Michael opened the door, revealing Sanya, the last remaining Knight of the Cross, standing in the doorway.  One hand rested on the pommel of Esperacchius, while the other was curled around the grip of an assault rifle.




The Russian bowed his head.  “Michael,” he began in his deep voice, “I arrived late, but not too late, I hope.”


Michael glanced nervously back at Molly, who was sitting bolt upright on the couch, having noticed what I had.  “What I did was to protect my family,” he said. I never thought I’d hear shame in Michael’s voice, and it was heartbreak to discover how it sounded.


And then something clicked.  I let out a tiny moan of despair.  “Oh Michael...” I began, never intending to finish.


Molly looked at me.  “What?”


I couldn’t look at her.  “Michael has one of the coins,” I said.  I heard Molly’s sharp intake of breath, just as I saw Michael flinch in shame at my revelation.  “That’s how he’s walking so well without the cane,” I continued, hollowly, “Nicodemus made him an offer he couldn’t refuse.”  I thought about what lifelike illusions Nicodemus could have conjured up of Maggie if I had been in Michael’s position. I cursed silently; I’d been in his position when I’d broken my back, only I’d had had the option of choosing Mab as the lesser of two evils.  Hell’s Bells, since he didn’t have a wizard’s Sight, Michael might never have realized that Nicodemus’ tricks were illusions.  He could have killed Michael’s kids in front of him, one by one. Stars and Stones, I would have taken the coin too, if I could save my child.  


“An offer no father could refuse,” I finished quietly.


“He needs my help,” Sanya said, looking back to Michael.  His eyebrows pleaded with the former Knight. “You still can save yourself.  Give up the coin.”


Michael’s lips parted, then he reached into his left pocket and drew out a small, blackened disc of silver.  A sigil was engraved on the top. “I…” he began, clearly tearing himself apart to make the right choice.


His fingers closed over the coin, and he slid it back into his pocket.  “I will not,” Michael finished. “I cannot let what Nicodemus showed me come to pass.”  There was steel in his voice now. He had made his choice.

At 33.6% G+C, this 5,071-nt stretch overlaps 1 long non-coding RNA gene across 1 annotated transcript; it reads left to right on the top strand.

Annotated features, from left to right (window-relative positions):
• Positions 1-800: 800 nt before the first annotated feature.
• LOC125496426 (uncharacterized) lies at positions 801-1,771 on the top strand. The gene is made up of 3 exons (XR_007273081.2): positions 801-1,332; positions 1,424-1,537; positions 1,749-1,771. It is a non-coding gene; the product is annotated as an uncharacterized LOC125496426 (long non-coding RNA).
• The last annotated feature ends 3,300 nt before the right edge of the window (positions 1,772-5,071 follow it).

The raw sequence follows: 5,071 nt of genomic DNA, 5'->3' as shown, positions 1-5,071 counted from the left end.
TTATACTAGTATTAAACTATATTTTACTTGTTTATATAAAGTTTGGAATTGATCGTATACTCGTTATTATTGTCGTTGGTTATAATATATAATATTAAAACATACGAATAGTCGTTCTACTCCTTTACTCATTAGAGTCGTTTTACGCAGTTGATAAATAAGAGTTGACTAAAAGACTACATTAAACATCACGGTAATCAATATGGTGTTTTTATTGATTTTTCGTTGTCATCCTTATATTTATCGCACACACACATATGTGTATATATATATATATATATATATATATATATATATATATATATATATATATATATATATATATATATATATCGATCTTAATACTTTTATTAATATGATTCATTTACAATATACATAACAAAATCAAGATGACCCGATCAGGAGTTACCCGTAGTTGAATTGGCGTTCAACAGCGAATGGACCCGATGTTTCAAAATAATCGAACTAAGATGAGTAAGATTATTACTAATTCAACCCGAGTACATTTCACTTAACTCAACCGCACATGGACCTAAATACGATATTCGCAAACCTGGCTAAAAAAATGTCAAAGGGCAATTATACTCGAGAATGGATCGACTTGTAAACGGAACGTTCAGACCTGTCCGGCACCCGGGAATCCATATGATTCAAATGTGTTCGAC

Sanya nodded somberly, as if privy to the exact visions Michael had been forced to watch.  “And I cannot let your family see you like this. You will put them in even greater peril, especially with one of the Fallen guiding your sword.”  Then, without warning, he swung Esperacchius at Michael’s belly.


Molly screamed in alarm, but Michael had already ducked easily out of the way, sidestepping Sanya with a fierce fire burning in his eyes.  


Teeth bared, Michael rasped, “Don’t you remember who taught you how to fight?”  


Sanya whirled, sword flashing for another blow, aimed at Michael’s knee.  “ Da , I remember.”  There were tears in his eyes.  


“Sanya!  Stop! You’ll hurt my dad!” Molly shrieked, lunging for him as she reached for her power.


I needed to get them all away from each other before anyone got seriously hurt.  Sending a blast of force towards the Knights, I ran to tackle Molly.


“Sanya’s not going for killing blows!” I shouted at her,  “He’s trying to save him!”


The two were in the yard now, Michael easily evading Sanya’s every blow.


“I don’t want to fight you, Sanya,” he said, raising both hands.  “Be reasonable-”


Esperacchius nicked Michael across the shoulder, and he let out a long hiss, disproportionate to the size of the wound.  Michael’s eyes darkened to storm clouds, and quick as a blink, he’d kneed the wind from Sanya’s diaphragm and tossed the Knight sprawling on his neatly-mown lawn.


“I need to find the rest of my family,” Michael said, starting to walk away before Sanya regained his feet.


I relinquished my grip on Molly’s shoulders.  “Wait!” I shouted, “This isn’t the only way of keeping your family safe!  I can help you! For crying out loud, you have angels guarding them- isn’t that enough?” My voice cracked.  I couldn’t lose him, not again.


“You don’t understand, Harry.”  


Michael Carpenter walked out of his front gate.


By the time I choked out, “No, Michael, I’m one of the only people who does understand,” he had already faded into the night.